It is raining today in California. I am so glad, because in this perennially drought-ridden state, we always need rain. Also, the fact that it’s a rather grey, gloomy day makes the prospect of staying inside to grade my students’ papers more attractive: Spending time in my garden is not a temptation right now.
This wet weather reminded me of the old saying: “April showers bring May flowers.” When I looked it up, I was surprised to learn how old the expression actually is. According to a website called “Beyond the Forecast,” the line originated with a British poet named Thomas Tusser. In 1557, he wrote “Sweet April showers do spring May flowers”.
There are a few ways we can interpret the saying. One is that we shouldn’t be sad if activities planned for an April day are dampened by inclement weather, because in a few weeks, spring will have truly arrived and we will enjoy balmy days. (Of course, I am writing from a Northern Hemisphere perspective.)
Another is to say that, literally, in order for flowers to bloom, there must be rain – or figuratively, resources are needed to generate production – whether it be of flowers or manufactured goods or teaching materials or research results. In a more spiritual sense, the phrase may mean that suffering sometimes precedes blessings (a related phrase being “into every life a little rain must fall”).
But the word showers as a noun also has very positive connotations in many contexts. For instance, some cultures have traditions of bridal showers or baby showers – the name presumably referring to the idea that the bride or the parents-to-be are showered with gifts that will be useful in the marriage or for the new child.
The image of showers also seems to convey bounty or abundance. Dictionary.com says that in its verb use, to shower means “to bestow liberally or lavishly” and “to deluge (a person) with gifts, favors, etc.” We can think of the image of a beautiful meteor shower – watching the night sky filled with shooting stars. This meaning is conveyed in the James Taylor song, “Shower the People you Love with Love.”
I can apply some of these ideas about showers to the fundraising work and financial stability of TIRF. In the sadder view, it seems that we may have to go through challenging times before the Foundation can grow. But in the positive view, given sufficient rainfall, TIRF’s work can blossom. (I know, I know – I’m getting carried away with flower metaphors here. Maybe my garden is tempting me more than I realized.)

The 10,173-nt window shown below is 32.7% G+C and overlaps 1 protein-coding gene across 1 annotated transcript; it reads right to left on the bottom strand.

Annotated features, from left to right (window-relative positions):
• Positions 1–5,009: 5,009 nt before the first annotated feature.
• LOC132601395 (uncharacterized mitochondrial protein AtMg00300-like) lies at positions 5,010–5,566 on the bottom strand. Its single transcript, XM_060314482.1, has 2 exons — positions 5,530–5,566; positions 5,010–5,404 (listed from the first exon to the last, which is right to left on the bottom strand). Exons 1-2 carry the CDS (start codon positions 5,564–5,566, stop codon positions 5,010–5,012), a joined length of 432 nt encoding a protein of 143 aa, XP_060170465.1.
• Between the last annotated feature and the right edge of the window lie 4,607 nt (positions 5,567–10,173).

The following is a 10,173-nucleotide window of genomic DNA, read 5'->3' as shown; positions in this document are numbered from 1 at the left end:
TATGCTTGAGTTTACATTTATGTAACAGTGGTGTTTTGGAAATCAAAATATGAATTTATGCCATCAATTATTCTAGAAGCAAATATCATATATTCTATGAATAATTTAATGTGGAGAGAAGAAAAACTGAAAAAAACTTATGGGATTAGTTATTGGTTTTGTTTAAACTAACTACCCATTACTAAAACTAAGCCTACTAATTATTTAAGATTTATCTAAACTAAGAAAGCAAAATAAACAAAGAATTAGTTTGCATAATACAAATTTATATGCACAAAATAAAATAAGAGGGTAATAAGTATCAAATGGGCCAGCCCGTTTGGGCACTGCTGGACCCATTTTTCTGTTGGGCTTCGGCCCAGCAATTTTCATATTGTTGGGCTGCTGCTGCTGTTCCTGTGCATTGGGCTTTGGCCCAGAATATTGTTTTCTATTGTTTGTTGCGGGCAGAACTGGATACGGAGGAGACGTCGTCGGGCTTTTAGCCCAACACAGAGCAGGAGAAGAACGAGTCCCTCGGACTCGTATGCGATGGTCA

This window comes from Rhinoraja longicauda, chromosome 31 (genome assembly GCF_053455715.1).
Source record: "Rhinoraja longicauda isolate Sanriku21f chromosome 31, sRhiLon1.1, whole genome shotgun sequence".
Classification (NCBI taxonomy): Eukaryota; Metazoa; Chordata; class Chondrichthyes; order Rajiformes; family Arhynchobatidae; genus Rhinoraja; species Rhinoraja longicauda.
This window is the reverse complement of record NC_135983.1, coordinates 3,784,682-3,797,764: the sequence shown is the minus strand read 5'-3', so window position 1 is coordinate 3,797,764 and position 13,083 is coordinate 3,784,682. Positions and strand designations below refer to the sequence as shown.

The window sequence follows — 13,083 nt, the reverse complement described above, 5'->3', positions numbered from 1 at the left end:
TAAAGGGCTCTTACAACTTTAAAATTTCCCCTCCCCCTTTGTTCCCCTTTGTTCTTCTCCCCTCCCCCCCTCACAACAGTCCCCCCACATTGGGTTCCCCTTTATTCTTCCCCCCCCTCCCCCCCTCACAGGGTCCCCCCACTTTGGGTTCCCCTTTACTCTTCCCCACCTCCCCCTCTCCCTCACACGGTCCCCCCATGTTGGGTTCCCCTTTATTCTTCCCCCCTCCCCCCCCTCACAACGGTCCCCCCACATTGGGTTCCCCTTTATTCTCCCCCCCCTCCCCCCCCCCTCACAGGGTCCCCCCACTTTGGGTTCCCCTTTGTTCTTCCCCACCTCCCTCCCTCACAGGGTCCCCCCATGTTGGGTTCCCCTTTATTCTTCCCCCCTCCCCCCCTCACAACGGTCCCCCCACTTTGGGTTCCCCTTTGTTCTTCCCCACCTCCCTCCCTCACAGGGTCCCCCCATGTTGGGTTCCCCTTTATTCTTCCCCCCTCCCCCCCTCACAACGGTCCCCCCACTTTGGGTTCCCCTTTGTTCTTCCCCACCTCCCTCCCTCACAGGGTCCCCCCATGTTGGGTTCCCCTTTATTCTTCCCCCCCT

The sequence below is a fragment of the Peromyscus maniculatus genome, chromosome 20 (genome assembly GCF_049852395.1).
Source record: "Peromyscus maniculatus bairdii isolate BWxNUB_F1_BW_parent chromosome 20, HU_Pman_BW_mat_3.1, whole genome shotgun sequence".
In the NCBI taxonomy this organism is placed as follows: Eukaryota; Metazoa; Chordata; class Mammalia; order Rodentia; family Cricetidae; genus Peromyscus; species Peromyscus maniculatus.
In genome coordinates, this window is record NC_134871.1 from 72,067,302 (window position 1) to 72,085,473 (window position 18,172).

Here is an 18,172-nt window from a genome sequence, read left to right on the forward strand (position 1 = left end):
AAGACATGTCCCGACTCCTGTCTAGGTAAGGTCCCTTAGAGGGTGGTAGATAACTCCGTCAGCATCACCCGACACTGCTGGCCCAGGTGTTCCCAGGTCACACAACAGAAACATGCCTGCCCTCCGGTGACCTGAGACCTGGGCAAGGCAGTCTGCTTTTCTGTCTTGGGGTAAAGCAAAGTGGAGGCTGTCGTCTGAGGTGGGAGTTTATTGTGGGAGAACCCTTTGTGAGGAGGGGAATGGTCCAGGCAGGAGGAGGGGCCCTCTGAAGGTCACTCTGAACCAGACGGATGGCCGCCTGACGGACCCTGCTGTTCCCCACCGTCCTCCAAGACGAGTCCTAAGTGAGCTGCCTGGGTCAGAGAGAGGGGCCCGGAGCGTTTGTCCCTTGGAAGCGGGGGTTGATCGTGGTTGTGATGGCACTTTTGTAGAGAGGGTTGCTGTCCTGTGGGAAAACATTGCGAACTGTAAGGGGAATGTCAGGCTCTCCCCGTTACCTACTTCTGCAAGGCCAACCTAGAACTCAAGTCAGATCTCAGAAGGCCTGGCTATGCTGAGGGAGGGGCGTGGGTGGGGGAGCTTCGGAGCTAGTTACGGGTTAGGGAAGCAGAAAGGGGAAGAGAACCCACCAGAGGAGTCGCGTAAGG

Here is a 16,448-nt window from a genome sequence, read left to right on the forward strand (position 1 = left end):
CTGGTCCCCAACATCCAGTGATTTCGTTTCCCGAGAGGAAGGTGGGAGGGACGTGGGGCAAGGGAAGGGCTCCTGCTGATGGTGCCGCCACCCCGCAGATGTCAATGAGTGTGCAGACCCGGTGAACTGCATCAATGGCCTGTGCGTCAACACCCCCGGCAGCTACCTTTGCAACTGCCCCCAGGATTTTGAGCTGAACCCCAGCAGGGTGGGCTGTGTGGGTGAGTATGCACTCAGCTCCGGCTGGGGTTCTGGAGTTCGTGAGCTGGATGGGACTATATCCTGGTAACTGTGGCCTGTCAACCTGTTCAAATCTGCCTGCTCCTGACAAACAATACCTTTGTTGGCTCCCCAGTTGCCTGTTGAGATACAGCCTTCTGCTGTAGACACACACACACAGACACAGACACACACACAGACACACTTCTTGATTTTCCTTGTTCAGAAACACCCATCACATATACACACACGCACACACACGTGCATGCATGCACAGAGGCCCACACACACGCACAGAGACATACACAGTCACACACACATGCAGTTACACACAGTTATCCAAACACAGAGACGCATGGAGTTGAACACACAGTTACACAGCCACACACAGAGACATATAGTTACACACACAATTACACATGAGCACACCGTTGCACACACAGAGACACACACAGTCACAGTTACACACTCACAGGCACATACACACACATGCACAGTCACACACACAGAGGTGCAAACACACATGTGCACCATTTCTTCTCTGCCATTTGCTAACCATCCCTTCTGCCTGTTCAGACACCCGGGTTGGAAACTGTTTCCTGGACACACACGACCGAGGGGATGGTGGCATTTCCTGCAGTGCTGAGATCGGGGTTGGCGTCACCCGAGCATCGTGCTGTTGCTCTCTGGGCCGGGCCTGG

Let me return to the April-May contrast. As this month ends, we enter into one of the most exciting parts of TIRF’s calendar: the due date for the annual Doctoral Dissertation Grant (DDG) proposals. In just a few weeks, the 2022 competition will close. There follows a period of intense activity when Ryan Damerow (TIRF’s Chief Operating Officer) and MaryAnn Christison (the Chair of the Research Advisory Committee) will distribute the proposals to dozens of knowledgeable volunteer reviewers.
For me, as a regular reviewer of the DDG proposals, it is a joyful time: The proposals are typically interesting, well written, and even creative. I learn a great deal from the up-to-date literature reviews and I get new ideas for research methods and resources I can share with my students. Every year, the members of the TIRF Board of Trustees look forward to approving the list of DDG awardees.
But like a rainy day, this time of year can also bring some sadness. There are many terrific research proposals that we would like to fund but cannot because our budget is so limited. Every year, Ryan and the Trustees brainstorm about new sources of revenue, ideas for expanding donations, and professional services the Foundation could offer to raise more money.
So now we come to the point with which I end almost every Chair’s Report. Please can you help? Donations from you and other supporters can make the difference between whether a proposal is funded or not. With any luck, my plea will result in the showering of funds for TIRF-supported research in language education.
Please will you click here to donate to TIRF?